Council approves funding for improvements at Bear River Park, including trailered boat access
Development of Bear River Park has been on Steamboat Springs’ radar for a long time, but a shift in the city’s priorities toward serving often neglected areas of the city may have spurred long-deferred plans at the park.
On Tuesday, Nov. 1, City Council members unanimously approved dedicating most of the city’s accommodations tax surplus — estimated to be around $2.4 million by the end of the year — toward the second phase of improvements at Bear River Park.
Phase two of Bear River Park also includes an extension to the Yampa River Core Trail that would connect to the existing trail and form a loop within the park.
The formal dedication of the accommodations tax funds will be included in a supplemental budget appropriation that has not been scheduled but is expected to appear before council around the beginning of 2023.
Council’s decision could be great news for boaters, as the second phase includes trailered boat access to the Yampa River, which has been envisioned at Bear River Park for about 17 years. It would be the first publicly available trailer boat access for the Yampa River’s stretch through the city.
“Trailered boat access has been a gap,” said Kent Vertrees of Friends of the Yampa. “It’s exciting to see City Council take the steps toward filling this gap.”
Parks and Recreation Director Angela Cosby said design for the project will span 2023, and city officials expect construction for phase one of the planned improvements at Bear River Park to begin in 2024.
After $50,000 was dedicated to solar-powered lights at Howelsen Hill, City Council approved $2.35 million for the construction of phase two, which is estimated to cost $2.7 million. Additionally, city staff and members of the boating community are optimistic the rest of the funding will come together in time.
“I think that’ll be a bridge that can be crossed,” said Ben Beall, president of Friends of the Yampa. “And Friends of the Yampa will be right there with the city of Steamboat.”
Bealle said he hopes to work with the city by applying for grants and fundraising.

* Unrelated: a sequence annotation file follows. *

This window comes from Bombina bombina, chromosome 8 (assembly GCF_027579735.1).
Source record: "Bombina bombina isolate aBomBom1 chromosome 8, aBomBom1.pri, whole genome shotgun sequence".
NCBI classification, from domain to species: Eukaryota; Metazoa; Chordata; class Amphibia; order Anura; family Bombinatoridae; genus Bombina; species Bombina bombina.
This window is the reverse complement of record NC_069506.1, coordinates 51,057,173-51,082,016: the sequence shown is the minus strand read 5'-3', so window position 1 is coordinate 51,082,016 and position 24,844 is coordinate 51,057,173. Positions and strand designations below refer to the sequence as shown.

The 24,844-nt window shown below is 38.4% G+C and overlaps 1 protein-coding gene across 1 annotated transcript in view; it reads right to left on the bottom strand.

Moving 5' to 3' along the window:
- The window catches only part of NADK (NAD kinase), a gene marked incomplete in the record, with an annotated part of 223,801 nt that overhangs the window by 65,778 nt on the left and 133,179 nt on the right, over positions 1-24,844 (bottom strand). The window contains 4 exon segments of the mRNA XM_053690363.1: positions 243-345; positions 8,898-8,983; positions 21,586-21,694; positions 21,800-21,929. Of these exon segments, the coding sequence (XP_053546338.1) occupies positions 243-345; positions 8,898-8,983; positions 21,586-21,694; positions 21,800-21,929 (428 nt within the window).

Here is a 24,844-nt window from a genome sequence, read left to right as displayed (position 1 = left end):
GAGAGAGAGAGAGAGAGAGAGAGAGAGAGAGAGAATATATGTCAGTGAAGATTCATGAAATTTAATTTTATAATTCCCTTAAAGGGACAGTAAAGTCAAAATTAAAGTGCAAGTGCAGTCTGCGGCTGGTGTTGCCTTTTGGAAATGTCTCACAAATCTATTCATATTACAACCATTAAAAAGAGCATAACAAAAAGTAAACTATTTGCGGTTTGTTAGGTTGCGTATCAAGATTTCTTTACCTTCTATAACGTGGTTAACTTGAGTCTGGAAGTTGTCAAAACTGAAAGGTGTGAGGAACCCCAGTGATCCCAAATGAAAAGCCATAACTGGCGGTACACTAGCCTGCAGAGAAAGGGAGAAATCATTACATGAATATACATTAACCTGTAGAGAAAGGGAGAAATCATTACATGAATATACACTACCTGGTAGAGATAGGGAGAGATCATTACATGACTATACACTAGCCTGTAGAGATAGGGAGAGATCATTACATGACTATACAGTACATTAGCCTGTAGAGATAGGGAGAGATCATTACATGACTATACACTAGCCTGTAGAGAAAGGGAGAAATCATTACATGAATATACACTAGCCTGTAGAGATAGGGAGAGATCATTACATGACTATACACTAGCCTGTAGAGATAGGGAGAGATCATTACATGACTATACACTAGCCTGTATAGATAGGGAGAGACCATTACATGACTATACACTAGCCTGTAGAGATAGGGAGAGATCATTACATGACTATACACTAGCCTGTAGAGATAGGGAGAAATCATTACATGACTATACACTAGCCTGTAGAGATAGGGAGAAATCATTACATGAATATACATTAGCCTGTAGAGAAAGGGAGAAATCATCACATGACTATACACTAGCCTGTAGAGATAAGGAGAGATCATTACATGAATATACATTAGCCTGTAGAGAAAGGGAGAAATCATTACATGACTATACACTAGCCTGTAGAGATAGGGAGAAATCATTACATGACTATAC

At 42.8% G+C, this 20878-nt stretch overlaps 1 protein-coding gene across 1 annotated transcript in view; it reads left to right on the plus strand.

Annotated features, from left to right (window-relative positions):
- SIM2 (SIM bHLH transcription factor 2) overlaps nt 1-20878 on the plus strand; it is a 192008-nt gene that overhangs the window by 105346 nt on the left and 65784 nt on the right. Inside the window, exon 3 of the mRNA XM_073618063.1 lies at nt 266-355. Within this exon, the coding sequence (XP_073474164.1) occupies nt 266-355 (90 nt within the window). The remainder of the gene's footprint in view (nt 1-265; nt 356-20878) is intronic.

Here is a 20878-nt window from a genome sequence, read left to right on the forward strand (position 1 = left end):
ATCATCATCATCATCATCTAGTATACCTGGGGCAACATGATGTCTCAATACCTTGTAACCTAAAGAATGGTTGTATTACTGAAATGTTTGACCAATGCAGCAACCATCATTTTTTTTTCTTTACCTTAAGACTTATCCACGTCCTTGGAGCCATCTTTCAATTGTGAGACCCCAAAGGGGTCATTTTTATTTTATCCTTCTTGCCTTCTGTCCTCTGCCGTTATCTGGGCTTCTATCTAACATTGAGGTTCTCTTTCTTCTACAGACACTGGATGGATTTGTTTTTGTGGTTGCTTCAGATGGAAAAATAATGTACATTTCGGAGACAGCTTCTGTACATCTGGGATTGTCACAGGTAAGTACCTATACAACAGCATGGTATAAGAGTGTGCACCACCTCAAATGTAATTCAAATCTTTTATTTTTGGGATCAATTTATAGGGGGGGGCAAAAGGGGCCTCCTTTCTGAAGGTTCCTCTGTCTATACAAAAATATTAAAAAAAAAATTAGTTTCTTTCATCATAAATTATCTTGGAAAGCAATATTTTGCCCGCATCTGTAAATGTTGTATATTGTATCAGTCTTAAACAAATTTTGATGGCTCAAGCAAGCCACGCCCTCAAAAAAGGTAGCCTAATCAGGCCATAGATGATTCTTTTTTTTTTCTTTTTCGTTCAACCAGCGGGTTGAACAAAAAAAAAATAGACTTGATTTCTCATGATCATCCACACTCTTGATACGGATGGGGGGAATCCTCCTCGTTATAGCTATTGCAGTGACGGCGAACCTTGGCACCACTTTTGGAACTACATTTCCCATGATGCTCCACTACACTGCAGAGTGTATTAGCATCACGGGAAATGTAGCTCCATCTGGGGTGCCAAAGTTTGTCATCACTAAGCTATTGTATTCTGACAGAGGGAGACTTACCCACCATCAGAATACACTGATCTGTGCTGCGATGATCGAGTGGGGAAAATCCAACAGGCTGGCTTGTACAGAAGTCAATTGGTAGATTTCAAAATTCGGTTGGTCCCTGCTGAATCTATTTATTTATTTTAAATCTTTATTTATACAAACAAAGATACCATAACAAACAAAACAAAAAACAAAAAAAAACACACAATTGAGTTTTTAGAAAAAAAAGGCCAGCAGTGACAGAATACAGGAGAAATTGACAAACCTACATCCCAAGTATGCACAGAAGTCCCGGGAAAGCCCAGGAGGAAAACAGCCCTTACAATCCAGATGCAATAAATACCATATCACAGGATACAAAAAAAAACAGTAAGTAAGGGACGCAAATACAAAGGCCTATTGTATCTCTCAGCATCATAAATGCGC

Cosby also hopes the city can lower construction costs by building pieces of the first two phases concurrently, saying that some features from phase two could be done before everything in phase one is completed.
“It will depend on contractor availability,” Cosby said. “But due to the nature of the work of phase two — the core trail extension loop and the trailered river access — that work goes very well with the utilities, earthwork and secondary access in phase one.”
Phase one of Bear River Park will lay a lot of the groundwork — such as connecting utilities and building a secondary access road — for Bear River Park’s four-phase conceptual plan. Funding for phase one hasn’t been formally apportioned, but funding has been identified by city staff, and the first phase is included in the city’s six-year capital improvement plan.
Cosby said she would expect significant savings if all the earthwork, concrete work and asphalt work can be done at the same time.
“In order to do the trailered river access and core trail extension loop, we just need to have secondary access,” Cosby said. “We don’t need to have utilities brought to the site or an updated restroom.”
The swell of interest in funding Bear River Park improvements is likely not a sudden impulse, but a result of a heightened desire among city staff and council members to support projects that serve the outer sections of town.
The city recently updated its internal process for ranking unfunded capital projects to give higher priority to projects that expand “diversity, equity and inclusion,” and Bear River Park’s location on the west side of town, which the city staff identified as being traditionally underserved, meant the project got a boost in priority.
Expanding the Yampa River Core Trail west was also listed as a high priority for the city for similar reasons, but city staff remain optimistic the project will be eligible for significant grant funding.
A couple weeks prior to Tuesday’s meeting, City Council had discussed different ways to spend the accommodations tax reserves and ultimately directed staff to recommend capital improvement projects that match the criteria of the 1986 accommodation tax ballot language, which states that projects funded by the tax’s revenue must increase Steamboat’s viability as a premiere destination and “function to preserve, promote and enhance the community identity.”
“When it came up two weeks ago, I said I was really torn between Bear River and the expansion of Howelsen Hill,” City Council President Robin Crossan said.
She later said it was after someone had brought up “equity,” that she committed to Bear River Park.
“We have to look at our entire community, and Bear River Park will help us in that respect, and the fact that we’re finally pulling it off the shelf,” Crossan said.
To reach Spencer Powell, call 970-871-4229 or email him at spowell@SteamboatPilot.com
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